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Friday, October 23, 2020

Coronavirus Update 10-23-2020: Please stop telling me that we all just need to get on with living our lives


Earlier this week, I posed what I thought was a simple question on the private Facebook page of my community's homeowners' association: given the current rise of COVID-19 cases, should we, as a community, rethink our trick-or-treating plans. It was intended to start a generative discussion about whether we can host public trick-or-treating safely, but it quickly devolved into insults and name-calling.

The general theme of my pro-Halloween opponents was some combination of—if you don’t feel safe stay home in your basement; and we need to live our lives. People felt comfortable expressing this opinion even after others had commented about family members COVID-19 had killed. 

People need to stop correlating COVID-19 safety measures with a restriction on their ability to "live their lives." We are in the midst of a pandemic stemming from a highly contagious airborne virus. The pandemic is not getting better. In fact, it's getting worse as we are just at the beginning of the second wave of this deadly virus. More than 220,000 Americans have died, and countless more have suffered the loss of a loved one, or are continuing to suffer the lasting and lingering effects of a virus that we still don't fully understand. The numbers are getting worse (health experts use the ominous word deterioration), and we are in for a long and difficult winter as we battle COVID-19's second wave.

You living your life is stopping me from living mine.

My family has been very cautious with this virus. For the first two months of "living with Covid" we stayed in our home. We had groceries delivered. We only met with people from outside of our home on Zoom. We did not even order takeout. Seven months later my wife and I are both still working from home full-time.

As we entered summer, however, we started to slowly branch out. I started going to the grocery store in person. We ordered takeout from our favorite restaurants. (I scratched some off the list after seeing employees not wearing masks.) Every now and then we started grabbing a glass of wine outside at our favorite local wine bar, have enjoyed a few nights of live outdoor music at the wine bar, have entertained family and friends outside on our deck in small groups, and, in August sent our children back to school. For us, this is living our lives. 

Others views of living their lives is quite different. They have large parties, visit restaurants and bars, and attend huge social gatherings. Moreover, as COVID fatigue sets in after seven months of limitation and restriction, people are getting lazier with maintaining distancing and wearing masks.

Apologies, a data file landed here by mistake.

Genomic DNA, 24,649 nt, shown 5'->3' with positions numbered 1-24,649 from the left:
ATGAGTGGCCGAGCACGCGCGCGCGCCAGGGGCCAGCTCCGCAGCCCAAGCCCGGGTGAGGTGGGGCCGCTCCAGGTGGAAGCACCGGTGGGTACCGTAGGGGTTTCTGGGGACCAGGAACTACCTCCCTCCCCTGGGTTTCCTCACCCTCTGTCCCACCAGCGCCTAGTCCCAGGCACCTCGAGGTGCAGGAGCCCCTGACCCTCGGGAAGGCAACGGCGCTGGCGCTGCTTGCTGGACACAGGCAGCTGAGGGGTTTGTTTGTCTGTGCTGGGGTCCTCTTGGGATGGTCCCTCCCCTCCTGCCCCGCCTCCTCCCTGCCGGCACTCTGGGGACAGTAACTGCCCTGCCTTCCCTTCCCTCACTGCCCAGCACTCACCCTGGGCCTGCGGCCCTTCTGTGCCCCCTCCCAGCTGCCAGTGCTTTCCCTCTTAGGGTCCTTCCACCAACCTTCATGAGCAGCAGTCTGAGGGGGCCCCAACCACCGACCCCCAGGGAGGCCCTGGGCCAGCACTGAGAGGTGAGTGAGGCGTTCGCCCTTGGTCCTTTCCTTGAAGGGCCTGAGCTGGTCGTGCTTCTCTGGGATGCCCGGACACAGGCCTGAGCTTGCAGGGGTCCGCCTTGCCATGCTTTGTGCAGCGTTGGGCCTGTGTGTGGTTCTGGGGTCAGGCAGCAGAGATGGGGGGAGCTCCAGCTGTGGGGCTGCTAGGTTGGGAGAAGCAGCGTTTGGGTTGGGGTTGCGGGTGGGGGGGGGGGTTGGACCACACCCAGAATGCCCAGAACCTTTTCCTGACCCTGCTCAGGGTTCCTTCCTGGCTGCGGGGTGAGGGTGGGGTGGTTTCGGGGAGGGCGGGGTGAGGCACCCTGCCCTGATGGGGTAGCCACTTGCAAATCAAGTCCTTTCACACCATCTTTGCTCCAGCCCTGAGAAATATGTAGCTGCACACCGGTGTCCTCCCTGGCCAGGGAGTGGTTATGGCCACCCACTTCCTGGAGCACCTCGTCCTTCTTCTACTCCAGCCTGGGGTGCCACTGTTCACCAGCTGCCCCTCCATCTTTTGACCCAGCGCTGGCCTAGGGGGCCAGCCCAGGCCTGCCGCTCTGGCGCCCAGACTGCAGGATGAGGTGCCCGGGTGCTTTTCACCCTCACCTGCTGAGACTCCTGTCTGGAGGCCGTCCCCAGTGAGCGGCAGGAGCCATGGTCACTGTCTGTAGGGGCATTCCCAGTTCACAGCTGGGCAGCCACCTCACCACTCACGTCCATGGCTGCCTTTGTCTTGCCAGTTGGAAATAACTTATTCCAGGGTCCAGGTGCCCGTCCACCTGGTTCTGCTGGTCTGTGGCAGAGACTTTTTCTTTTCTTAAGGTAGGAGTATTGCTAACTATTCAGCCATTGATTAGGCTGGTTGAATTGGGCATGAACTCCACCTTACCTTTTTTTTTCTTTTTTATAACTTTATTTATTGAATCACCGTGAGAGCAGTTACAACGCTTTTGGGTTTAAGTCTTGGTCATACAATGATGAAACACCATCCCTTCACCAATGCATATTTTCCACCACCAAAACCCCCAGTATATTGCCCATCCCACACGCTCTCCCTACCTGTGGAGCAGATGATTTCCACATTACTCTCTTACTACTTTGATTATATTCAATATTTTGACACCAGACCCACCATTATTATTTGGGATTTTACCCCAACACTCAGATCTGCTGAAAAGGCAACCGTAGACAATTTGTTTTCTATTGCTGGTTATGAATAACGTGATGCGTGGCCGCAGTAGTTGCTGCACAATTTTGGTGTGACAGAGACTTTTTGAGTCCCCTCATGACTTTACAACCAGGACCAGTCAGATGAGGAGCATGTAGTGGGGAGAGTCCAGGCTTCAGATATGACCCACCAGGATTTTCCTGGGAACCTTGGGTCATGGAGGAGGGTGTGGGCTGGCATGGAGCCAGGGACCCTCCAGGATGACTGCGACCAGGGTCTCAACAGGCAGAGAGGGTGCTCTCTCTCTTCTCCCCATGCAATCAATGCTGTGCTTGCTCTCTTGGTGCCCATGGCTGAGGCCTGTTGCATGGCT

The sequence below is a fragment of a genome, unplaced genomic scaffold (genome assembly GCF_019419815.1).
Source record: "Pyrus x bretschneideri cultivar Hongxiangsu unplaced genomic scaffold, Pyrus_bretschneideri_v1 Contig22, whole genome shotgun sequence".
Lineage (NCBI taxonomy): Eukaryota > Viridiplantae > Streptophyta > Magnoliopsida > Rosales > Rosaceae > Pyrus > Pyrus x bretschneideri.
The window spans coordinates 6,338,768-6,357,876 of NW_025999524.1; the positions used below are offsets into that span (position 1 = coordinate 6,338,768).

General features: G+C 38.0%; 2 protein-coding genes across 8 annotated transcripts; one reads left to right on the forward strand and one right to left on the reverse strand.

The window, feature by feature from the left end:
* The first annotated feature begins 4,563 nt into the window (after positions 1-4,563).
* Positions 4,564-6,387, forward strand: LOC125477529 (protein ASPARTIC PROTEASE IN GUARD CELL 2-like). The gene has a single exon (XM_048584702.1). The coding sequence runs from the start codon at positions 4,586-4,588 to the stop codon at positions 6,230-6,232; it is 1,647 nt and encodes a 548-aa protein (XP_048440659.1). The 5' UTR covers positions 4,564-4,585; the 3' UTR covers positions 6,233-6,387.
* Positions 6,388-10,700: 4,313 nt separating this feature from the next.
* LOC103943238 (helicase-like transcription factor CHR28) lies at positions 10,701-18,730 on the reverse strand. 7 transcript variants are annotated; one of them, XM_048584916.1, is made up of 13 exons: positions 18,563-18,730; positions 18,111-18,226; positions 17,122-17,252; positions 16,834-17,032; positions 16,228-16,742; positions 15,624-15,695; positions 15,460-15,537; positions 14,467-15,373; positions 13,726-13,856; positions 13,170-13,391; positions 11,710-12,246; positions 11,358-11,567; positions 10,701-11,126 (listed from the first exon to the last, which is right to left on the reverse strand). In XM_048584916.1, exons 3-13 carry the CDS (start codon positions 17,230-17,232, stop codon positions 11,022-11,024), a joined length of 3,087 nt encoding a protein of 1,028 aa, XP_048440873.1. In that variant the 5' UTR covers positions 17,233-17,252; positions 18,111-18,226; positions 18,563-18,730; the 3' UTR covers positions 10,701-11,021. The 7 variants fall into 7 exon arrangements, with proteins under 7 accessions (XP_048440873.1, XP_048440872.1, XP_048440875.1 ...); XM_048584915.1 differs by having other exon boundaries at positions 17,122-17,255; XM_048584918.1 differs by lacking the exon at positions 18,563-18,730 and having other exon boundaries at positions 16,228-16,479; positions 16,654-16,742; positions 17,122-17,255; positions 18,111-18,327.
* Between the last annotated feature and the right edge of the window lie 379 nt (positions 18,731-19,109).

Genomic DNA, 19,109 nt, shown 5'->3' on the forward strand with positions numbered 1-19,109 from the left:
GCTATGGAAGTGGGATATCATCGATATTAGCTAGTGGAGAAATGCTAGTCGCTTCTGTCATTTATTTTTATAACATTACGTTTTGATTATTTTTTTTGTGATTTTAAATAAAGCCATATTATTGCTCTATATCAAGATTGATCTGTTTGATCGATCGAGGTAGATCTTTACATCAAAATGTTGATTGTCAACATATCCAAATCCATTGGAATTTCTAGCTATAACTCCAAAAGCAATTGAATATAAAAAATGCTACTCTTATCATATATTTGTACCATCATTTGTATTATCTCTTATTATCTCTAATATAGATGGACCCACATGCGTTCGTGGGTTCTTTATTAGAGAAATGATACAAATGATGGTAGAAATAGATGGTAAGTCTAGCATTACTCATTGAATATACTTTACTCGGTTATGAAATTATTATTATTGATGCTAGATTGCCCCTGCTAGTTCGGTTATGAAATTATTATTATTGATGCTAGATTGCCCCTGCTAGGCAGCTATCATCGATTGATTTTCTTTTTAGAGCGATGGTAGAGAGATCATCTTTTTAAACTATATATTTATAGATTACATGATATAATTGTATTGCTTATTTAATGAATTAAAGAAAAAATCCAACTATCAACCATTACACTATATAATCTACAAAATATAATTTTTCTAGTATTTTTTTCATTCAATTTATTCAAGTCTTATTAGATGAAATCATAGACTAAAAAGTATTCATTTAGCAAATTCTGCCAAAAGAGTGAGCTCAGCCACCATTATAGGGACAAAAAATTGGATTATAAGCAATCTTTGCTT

In short, a lot of people aren't doing the things we all need to do to battle back this deadly virus. And because of it, I'm being forced back deeper into my comfort zone, my bubble. 

Maybe I'm resentful. People out "living their lives" may not get sick at all, and I'm being hyper-cautious and I or my family still might. 

Or maybe I don't understand the appearance of selfishness and callousness—that you care more about your own life than that of your fellow human beings. That it's more important to you to host that large party at your home or fill your kid's sack with bits of candy, than to ensure that you don't spread a deadly virus around our community.

The reality is that we can still beat back this virus. Science is in agreement with the simple steps we need to take. 
  1. Wear masks. 
  2. Maintain physical distance. 
  3. Wash your hands. 
  4. Stay home if you're sick. 
These measures are not complicated. But I also understand that simple does not equate to easy. It's going to be a long fall and winter, especially in climates like Ohio's, where we will be forced indoors for several months. But if we continue to ignore basic health and safety measures, COVID-19 will continue to thrive, more people will get sick and die, and people "living their lives" will continue to either jeopardize mine or force me into full-time hermit mode. 

So today I am imploring everyone to think about others in addition to thinking about yourselves. When this virus I over (and one day it will be over), I will not have any regrets over how I lived my life. Will you be able to say the same?